Western Growers study shows huge agtech investment
Growers are now spending an average of $500,000 a year on automation in response to the persistent ag labor shortage, according to a 126-page Specialty Crop Automation Report commissioned by Western (WG), based in Irvine, CA. Released April 27, the report reveals a 25 percent increase in average year-over-year agtech investment as the labor shortage persists.
This is the second year the Specialty Crop Automation Report has been released by WG in collaboration with consultants at Roland Berger. The report, which tracks and measures industry progress in harvest automation across the fresh produce industry, is part of WG’s Global Harvest Automation Initiative, which aims to accelerate ag automation by 50 percent in 10 years.
A press release accompanying the 2023 report quotes Walt Duflock, WG’s vice president of innovation: "This year’s report takes a deep dive into some new areas: The European market, Controlled Environment Agriculture, and the innovator's side of automation. We found progress from a fundraising and traction perspective in key areas like weeding, spraying and harvest assist - and less progress in other key areas, notably harvest."
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Among the report's findings:
Around 70 percent of participating growers indicated that they had invested in automation in 2022, with an average annual spend of $450,000-$500,000 per grower. This shows a considerable increase since last year when average investments in automation were around $350,000 to $400,000 per grower per year.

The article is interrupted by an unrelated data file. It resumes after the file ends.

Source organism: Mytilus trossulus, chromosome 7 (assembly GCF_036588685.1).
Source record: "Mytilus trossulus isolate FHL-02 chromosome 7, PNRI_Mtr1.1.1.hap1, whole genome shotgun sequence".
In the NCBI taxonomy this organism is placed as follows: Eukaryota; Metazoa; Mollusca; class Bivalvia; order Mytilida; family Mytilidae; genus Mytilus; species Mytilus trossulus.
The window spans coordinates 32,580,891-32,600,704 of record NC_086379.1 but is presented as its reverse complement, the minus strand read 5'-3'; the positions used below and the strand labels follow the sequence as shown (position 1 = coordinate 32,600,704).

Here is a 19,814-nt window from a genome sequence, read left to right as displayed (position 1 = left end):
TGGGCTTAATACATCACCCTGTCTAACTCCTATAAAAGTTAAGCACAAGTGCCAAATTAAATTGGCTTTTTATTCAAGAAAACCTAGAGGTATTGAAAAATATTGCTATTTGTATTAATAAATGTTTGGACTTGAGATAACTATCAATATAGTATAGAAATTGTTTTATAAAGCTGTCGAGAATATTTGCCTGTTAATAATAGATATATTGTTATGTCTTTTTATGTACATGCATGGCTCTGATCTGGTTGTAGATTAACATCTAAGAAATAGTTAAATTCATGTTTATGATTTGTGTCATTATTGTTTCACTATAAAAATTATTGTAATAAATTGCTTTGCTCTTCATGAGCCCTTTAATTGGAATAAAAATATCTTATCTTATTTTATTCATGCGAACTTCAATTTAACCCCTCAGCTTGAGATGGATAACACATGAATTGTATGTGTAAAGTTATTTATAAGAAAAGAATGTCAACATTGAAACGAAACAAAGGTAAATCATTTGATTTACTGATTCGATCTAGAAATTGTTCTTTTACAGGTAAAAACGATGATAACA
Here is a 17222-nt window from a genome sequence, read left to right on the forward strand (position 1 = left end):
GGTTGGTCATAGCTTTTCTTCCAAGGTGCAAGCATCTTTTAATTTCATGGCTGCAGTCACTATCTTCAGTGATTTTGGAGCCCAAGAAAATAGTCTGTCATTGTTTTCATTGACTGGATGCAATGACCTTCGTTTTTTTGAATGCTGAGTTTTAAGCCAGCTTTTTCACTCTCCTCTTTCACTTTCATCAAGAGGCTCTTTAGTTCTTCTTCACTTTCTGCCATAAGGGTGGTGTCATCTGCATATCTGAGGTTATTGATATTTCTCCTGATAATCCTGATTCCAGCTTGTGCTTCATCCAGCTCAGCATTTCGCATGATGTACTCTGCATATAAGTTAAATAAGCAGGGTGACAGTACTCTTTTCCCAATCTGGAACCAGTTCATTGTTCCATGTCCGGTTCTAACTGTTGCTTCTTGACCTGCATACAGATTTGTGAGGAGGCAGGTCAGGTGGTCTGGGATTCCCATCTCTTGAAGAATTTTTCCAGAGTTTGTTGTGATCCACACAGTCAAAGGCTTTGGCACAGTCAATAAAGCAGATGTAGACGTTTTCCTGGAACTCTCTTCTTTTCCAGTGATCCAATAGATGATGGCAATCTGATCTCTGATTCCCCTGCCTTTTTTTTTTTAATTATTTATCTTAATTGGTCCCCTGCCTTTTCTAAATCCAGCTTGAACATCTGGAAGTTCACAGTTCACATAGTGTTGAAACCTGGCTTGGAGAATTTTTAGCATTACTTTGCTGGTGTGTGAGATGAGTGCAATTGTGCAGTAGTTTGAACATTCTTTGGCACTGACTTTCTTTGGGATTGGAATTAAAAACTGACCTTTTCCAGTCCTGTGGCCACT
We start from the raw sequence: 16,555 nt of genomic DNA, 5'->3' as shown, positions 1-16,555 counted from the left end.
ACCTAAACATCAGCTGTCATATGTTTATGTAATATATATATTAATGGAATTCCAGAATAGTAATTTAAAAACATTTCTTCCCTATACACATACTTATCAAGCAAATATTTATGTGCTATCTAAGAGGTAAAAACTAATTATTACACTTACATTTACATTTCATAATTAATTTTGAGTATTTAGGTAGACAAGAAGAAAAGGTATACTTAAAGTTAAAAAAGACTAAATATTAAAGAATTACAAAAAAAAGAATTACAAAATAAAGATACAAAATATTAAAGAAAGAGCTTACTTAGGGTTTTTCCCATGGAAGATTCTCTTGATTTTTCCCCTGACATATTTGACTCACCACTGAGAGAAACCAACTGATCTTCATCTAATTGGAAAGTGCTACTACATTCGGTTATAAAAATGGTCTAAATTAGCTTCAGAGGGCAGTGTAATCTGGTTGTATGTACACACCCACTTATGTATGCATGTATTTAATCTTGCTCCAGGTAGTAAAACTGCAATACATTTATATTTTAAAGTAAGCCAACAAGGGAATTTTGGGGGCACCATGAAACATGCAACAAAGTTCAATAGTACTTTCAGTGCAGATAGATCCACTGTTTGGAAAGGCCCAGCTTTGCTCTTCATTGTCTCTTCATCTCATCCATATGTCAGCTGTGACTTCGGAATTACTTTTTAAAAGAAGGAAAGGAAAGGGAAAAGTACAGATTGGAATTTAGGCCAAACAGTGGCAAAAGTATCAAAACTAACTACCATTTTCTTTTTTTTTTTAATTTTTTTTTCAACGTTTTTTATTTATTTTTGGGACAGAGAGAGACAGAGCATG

Most progress was made in the weeding and harvest assist segments; market-ready solutions are able to meet grower economic targets and alleviate key challenges, such as lack of labor availability. Growers reported ROIs for weeding solutions of less than one to two years depending on the type of crop and technology used.
Growers want more trained agtech personnel, with 50 percent indicating that they had internal employees who dedicated the majority of their time to the integration of automation investments. This suggests that the process of elevating and upskilling the agriculture workforce is well underway. The time it takes to build automation solutions is getting shorter and the costs are getting smaller thanks to overall advances in robotics and nonagriculture fields that benefit agtech startups, as well as the increasing talent pool that agtech startups are able to add to their teams.
Founded in 1926, Western Growers represents local and regional family farmers growing fresh produce in California, Arizona, Colorado and New Mexico. Western Growers' members and their workers provide over half the nation's fresh fruits, vegetables and tree nuts, including half of America's fresh organic produce